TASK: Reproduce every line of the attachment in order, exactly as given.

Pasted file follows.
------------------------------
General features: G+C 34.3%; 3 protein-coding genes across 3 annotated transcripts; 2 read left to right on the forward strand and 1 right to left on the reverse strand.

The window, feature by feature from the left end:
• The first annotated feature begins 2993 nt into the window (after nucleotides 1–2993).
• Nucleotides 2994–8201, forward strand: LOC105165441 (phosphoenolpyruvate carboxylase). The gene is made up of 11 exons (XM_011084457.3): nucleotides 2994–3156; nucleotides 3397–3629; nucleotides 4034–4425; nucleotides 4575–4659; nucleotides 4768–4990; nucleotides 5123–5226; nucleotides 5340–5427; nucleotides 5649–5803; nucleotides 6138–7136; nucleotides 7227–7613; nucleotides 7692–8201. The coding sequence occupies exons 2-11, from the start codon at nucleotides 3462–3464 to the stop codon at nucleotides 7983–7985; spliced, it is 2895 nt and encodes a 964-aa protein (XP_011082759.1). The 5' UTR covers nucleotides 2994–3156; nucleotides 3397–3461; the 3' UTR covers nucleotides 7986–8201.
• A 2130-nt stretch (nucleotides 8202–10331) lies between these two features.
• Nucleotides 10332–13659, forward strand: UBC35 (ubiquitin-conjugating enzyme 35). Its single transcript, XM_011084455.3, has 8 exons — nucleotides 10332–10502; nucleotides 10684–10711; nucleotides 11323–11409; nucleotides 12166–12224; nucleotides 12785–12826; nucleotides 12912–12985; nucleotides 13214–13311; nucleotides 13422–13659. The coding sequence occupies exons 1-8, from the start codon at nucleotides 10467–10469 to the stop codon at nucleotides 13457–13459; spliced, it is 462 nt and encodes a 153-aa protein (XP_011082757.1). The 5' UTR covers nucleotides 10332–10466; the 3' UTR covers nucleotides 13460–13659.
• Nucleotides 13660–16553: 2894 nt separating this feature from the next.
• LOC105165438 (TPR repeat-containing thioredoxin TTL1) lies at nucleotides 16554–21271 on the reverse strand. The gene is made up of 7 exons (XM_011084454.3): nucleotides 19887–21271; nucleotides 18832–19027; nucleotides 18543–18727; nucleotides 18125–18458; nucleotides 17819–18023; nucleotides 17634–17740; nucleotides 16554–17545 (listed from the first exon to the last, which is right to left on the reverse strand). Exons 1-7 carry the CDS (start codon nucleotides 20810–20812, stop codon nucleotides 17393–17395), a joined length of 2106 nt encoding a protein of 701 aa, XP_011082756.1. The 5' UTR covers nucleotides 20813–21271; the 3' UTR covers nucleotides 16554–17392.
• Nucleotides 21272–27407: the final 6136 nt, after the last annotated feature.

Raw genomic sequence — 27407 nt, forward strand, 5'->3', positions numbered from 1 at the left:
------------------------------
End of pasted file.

General features: G+C 34.3%; 3 protein-coding genes across 3 annotated transcripts; 2 read left to right on the forward strand and 1 right to left on the reverse strand.

The window, feature by feature from the left end:
• The first annotated feature begins 2993 nt into the window (after nucleotides 1–2993).
• Nucleotides 2994–8201, forward strand: LOC105165441 (phosphoenolpyruvate carboxylase). The gene is made up of 11 exons (XM_011084457.3): nucleotides 2994–3156; nucleotides 3397–3629; nucleotides 4034–4425; nucleotides 4575–4659; nucleotides 4768–4990; nucleotides 5123–5226; nucleotides 5340–5427; nucleotides 5649–5803; nucleotides 6138–7136; nucleotides 7227–7613; nucleotides 7692–8201. The coding sequence occupies exons 2-11, from the start codon at nucleotides 3462–3464 to the stop codon at nucleotides 7983–7985; spliced, it is 2895 nt and encodes a 964-aa protein (XP_011082759.1). The 5' UTR covers nucleotides 2994–3156; nucleotides 3397–3461; the 3' UTR covers nucleotides 7986–8201.
• A 2130-nt stretch (nucleotides 8202–10331) lies between these two features.
• Nucleotides 10332–13659, forward strand: UBC35 (ubiquitin-conjugating enzyme 35). Its single transcript, XM_011084455.3, has 8 exons — nucleotides 10332–10502; nucleotides 10684–10711; nucleotides 11323–11409; nucleotides 12166–12224; nucleotides 12785–12826; nucleotides 12912–12985; nucleotides 13214–13311; nucleotides 13422–13659. The coding sequence occupies exons 1-8, from the start codon at nucleotides 10467–10469 to the stop codon at nucleotides 13457–13459; spliced, it is 462 nt and encodes a 153-aa protein (XP_011082757.1). The 5' UTR covers nucleotides 10332–10466; the 3' UTR covers nucleotides 13460–13659.
• Nucleotides 13660–16553: 2894 nt separating this feature from the next.
• LOC105165438 (TPR repeat-containing thioredoxin TTL1) lies at nucleotides 16554–21271 on the reverse strand. The gene is made up of 7 exons (XM_011084454.3): nucleotides 19887–21271; nucleotides 18832–19027; nucleotides 18543–18727; nucleotides 18125–18458; nucleotides 17819–18023; nucleotides 17634–17740; nucleotides 16554–17545 (listed from the first exon to the last, which is right to left on the reverse strand). Exons 1-7 carry the CDS (start codon nucleotides 20810–20812, stop codon nucleotides 17393–17395), a joined length of 2106 nt encoding a protein of 701 aa, XP_011082756.1. The 5' UTR covers nucleotides 20813–21271; the 3' UTR covers nucleotides 16554–17392.
• Nucleotides 21272–27407: the final 6136 nt, after the last annotated feature.

Raw genomic sequence — 27407 nt, forward strand, 5'->3', positions numbered from 1 at the left: